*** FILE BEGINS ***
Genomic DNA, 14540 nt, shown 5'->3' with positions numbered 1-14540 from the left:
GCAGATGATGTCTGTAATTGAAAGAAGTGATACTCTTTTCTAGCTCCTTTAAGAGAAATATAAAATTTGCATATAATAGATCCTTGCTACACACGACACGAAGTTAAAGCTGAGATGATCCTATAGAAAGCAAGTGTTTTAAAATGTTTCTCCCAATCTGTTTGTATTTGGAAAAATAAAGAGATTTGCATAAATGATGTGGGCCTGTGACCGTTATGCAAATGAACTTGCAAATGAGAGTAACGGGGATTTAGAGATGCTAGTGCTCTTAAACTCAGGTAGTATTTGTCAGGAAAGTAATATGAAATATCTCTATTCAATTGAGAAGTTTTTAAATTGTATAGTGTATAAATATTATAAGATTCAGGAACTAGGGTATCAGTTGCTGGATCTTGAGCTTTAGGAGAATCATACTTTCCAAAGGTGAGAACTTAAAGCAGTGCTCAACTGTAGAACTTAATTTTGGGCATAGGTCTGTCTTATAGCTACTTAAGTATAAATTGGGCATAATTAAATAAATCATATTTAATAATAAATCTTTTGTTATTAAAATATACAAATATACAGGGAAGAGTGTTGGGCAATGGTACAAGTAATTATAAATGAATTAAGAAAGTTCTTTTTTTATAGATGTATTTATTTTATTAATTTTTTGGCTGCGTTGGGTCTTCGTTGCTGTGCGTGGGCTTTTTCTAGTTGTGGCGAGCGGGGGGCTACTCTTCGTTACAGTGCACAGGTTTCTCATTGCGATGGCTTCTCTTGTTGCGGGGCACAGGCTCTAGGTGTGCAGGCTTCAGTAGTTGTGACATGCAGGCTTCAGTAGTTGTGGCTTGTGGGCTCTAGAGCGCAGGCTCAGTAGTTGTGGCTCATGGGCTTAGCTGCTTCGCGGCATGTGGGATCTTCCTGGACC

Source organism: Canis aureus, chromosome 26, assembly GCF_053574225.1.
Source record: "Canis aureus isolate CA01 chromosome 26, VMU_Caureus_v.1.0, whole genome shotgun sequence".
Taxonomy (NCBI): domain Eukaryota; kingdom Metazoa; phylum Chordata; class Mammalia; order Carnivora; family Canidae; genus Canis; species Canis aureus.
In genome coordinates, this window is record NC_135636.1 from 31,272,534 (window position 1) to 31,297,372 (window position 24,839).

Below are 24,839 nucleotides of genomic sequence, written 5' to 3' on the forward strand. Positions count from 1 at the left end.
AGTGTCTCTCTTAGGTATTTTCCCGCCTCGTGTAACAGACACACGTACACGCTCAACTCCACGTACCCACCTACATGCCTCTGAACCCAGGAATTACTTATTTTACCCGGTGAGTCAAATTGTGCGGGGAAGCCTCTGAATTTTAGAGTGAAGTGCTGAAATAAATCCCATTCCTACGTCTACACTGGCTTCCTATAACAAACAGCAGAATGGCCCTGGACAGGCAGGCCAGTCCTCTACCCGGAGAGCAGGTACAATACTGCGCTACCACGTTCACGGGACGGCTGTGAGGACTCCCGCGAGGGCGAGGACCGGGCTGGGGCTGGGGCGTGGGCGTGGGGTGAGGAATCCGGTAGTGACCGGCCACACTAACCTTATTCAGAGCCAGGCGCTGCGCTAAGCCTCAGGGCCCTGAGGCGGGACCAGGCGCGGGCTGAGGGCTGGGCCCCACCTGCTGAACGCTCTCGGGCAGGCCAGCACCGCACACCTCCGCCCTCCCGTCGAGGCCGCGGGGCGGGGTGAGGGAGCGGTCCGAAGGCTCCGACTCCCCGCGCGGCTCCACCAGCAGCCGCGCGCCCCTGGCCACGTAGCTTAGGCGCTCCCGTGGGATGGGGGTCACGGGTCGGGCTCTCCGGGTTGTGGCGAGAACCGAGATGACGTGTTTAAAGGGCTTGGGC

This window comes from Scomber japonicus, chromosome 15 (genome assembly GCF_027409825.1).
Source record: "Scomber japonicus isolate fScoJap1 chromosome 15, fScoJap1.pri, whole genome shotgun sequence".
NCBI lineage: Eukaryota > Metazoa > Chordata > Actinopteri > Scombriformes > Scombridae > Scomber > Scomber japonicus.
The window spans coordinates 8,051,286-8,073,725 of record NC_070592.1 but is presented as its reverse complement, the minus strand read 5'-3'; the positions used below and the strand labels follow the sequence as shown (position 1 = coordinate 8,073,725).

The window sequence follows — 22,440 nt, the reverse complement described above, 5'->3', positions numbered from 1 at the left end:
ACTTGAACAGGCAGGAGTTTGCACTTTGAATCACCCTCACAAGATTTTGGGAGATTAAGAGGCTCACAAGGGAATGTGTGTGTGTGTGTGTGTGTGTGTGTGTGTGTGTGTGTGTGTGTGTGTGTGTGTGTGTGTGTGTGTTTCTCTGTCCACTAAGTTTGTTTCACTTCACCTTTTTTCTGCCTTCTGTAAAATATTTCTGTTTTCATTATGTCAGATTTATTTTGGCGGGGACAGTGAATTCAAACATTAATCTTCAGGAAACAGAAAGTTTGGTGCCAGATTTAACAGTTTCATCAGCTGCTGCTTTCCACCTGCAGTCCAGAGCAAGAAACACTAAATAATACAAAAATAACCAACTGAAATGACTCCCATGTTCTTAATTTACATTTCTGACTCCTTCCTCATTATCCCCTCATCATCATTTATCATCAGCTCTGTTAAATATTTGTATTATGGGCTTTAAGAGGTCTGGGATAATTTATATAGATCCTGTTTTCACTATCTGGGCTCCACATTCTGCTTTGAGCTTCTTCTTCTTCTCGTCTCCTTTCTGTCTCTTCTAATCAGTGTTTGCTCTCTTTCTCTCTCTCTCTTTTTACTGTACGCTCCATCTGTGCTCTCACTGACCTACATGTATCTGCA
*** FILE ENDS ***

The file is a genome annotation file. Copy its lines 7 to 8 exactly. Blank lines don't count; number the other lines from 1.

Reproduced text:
Below are 24,839 nucleotides of genomic sequence, written 5' to 3' on the forward strand. Positions count from 1 at the left end.
AGTGTCTCTCTTAGGTATTTTCCCGCCTCGTGTAACAGACACACGTACACGCTCAACTCCACGTACCCACCTACATGCCTCTGAACCCAGGAATTACTTATTTTACCCGGTGAGTCAAATTGTGCGGGGAAGCCTCTGAATTTTAGAGTGAAGTGCTGAAATAAATCCCATTCCTACGTCTACACTGGCTTCCTATAACAAACAGCAGAATGGCCCTGGACAGGCAGGCCAGTCCTCTACCCGGAGAGCAGGTACAATACTGCGCTACCACGTTCACGGGACGGCTGTGAGGACTCCCGCGAGGGCGAGGACCGGGCTGGGGCTGGGGCGTGGGCGTGGGGTGAGGAATCCGGTAGTGACCGGCCACACTAACCTTATTCAGAGCCAGGCGCTGCGCTAAGCCTCAGGGCCCTGAGGCGGGACCAGGCGCGGGCTGAGGGCTGGGCCCCACCTGCTGAACGCTCTCGGGCAGGCCAGCACCGCACACCTCCGCCCTCCCGTCGAGGCCGCGGGGCGGGGTGAGGGAGCGGTCCGAAGGCTCCGACTCCCCGCGCGGCTCCACCAGCAGCCGCGCGCCCCTGGCCACGTAGCTTAGGCGCTCCCGTGGGATGGGGGTCACGGGTCGGGCTCTCCGGGTTGTGGCGAGAACCGAGATGACGTGTTTAAAGGGCTTGGGC